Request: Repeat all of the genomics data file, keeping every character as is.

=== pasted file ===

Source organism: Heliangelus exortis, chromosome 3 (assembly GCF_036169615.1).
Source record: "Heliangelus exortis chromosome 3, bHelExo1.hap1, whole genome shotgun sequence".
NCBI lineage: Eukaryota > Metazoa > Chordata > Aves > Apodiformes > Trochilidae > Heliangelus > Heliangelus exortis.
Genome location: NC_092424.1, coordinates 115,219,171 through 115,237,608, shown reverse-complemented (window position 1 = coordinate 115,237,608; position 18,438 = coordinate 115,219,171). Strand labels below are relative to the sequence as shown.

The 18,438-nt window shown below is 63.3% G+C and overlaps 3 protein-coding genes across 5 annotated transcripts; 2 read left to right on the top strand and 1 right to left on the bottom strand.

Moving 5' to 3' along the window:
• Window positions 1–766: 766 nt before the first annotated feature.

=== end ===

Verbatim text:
Source organism: Heliangelus exortis, chromosome 3 (assembly GCF_036169615.1).
Source record: "Heliangelus exortis chromosome 3, bHelExo1.hap1, whole genome shotgun sequence".
NCBI lineage: Eukaryota > Metazoa > Chordata > Aves > Apodiformes > Trochilidae > Heliangelus > Heliangelus exortis.
Genome location: NC_092424.1, coordinates 115,219,171 through 115,237,608, shown reverse-complemented (window position 1 = coordinate 115,237,608; position 18,438 = coordinate 115,219,171). Strand labels below are relative to the sequence as shown.

The 18,438-nt window shown below is 63.3% G+C and overlaps 3 protein-coding genes across 5 annotated transcripts; 2 read left to right on the top strand and 1 right to left on the bottom strand.

Moving 5' to 3' along the window:
• Window positions 1–766: 766 nt before the first annotated feature.